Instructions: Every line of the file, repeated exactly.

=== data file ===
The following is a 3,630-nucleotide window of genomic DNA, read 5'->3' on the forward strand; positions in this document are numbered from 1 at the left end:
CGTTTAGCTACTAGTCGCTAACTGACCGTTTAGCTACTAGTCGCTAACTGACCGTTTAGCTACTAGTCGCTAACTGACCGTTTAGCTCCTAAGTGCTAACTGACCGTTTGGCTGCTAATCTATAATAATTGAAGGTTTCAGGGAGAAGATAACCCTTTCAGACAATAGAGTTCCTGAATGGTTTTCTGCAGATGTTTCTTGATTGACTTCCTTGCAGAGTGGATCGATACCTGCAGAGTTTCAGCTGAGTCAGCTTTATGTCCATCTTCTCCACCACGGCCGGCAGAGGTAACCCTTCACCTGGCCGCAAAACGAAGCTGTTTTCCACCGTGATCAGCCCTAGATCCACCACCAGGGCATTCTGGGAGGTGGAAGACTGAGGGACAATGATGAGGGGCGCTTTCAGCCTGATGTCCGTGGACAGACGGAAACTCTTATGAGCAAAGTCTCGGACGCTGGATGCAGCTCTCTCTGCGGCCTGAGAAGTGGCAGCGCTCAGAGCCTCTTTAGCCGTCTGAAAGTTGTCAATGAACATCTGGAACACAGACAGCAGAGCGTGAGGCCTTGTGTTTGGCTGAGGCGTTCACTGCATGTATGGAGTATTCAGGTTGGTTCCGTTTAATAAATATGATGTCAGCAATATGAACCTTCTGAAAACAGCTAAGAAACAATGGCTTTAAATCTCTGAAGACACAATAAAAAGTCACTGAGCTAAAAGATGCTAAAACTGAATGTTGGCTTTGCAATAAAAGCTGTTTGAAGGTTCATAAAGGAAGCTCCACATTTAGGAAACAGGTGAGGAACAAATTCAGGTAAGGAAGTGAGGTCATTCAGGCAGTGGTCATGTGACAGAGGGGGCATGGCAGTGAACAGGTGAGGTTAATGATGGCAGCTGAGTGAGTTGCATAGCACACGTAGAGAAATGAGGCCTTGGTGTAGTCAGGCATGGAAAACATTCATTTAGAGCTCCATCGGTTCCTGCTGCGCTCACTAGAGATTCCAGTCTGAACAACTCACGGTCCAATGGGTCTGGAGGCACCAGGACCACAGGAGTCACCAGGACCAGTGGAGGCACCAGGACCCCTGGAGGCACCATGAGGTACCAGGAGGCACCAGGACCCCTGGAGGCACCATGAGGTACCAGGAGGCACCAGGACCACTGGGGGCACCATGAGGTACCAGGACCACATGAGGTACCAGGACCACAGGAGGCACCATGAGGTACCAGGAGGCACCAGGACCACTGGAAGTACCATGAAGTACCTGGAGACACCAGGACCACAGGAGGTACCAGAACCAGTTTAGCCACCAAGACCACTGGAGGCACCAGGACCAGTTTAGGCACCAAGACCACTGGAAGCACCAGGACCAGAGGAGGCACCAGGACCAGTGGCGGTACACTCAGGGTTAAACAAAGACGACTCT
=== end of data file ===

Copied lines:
The following is a 3,630-nucleotide window of genomic DNA, read 5'->3' on the forward strand; positions in this document are numbered from 1 at the left end:
CGTTTAGCTACTAGTCGCTAACTGACCGTTTAGCTACTAGTCGCTAACTGACCGTTTAGCTACTAGTCGCTAACTGACCGTTTAGCTCCTAAGTGCTAACTGACCGTTTGGCTGCTAATCTATAATAATTGAAGGTTTCAGGGAGAAGATAACCCTTTCAGACAATAGAGTTCCTGAATGGTTTTCTGCAGATGTTTCTTGATTGACTTCCTTGCAGAGTGGATCGATACCTGCAGAGTTTCAGCTGAGTCAGCTTTATGTCCATCTTCTCCACCACGGCCGGCAGAGGTAACCCTTCACCTGGCCGCAAAACGAAGCTGTTTTCCACCGTGATCAGCCCTAGATCCACCACCAGGGCATTCTGGGAGGTGGAAGACTGAGGGACAATGATGAGGGGCGCTTTCAGCCTGATGTCCGTGGACAGACGGAAACTCTTATGAGCAAAGTCTCGGACGCTGGATGCAGCTCTCTCTGCGGCCTGAGAAGTGGCAGCGCTCAGAGCCTCTTTAGCCGTCTGAAAGTTGTCAATGAACATCTGGAACACAGACAGCAGAGCGTGAGGCCTTGTGTTTGGCTGAGGCGTTCACTGCATGTATGGAGTATTCAGGTTGGTTCCGTTTAATAAATATGATGTCAGCAATATGAACCTTCTGAAAACAGCTAAGAAACAATGGCTTTAAATCTCTGAAGACACAATAAAAAGTCACTGAGCTAAAAGATGCTAAAACTGAATGTTGGCTTTGCAATAAAAGCTGTTTGAAGGTTCATAAAGGAAGCTCCACATTTAGGAAACAGGTGAGGAACAAATTCAGGTAAGGAAGTGAGGTCATTCAGGCAGTGGTCATGTGACAGAGGGGGCATGGCAGTGAACAGGTGAGGTTAATGATGGCAGCTGAGTGAGTTGCATAGCACACGTAGAGAAATGAGGCCTTGGTGTAGTCAGGCATGGAAAACATTCATTTAGAGCTCCATCGGTTCCTGCTGCGCTCACTAGAGATTCCAGTCTGAACAACTCACGGTCCAATGGGTCTGGAGGCACCAGGACCACAGGAGTCACCAGGACCAGTGGAGGCACCAGGACCCCTGGAGGCACCATGAGGTACCAGGAGGCACCAGGACCCCTGGAGGCACCATGAGGTACCAGGAGGCACCAGGACCACTGGGGGCACCATGAGGTACCAGGACCACATGAGGTACCAGGACCACAGGAGGCACCATGAGGTACCAGGAGGCACCAGGACCACTGGAAGTACCATGAAGTACCTGGAGACACCAGGACCACAGGAGGTACCAGAACCAGTTTAGCCACCAAGACCACTGGAGGCACCAGGACCAGTTTAGGCACCAAGACCACTGGAAGCACCAGGACCAGAGGAGGCACCAGGACCAGTGGCGGTACACTCAGGGTTAAACAAAGACGACTCT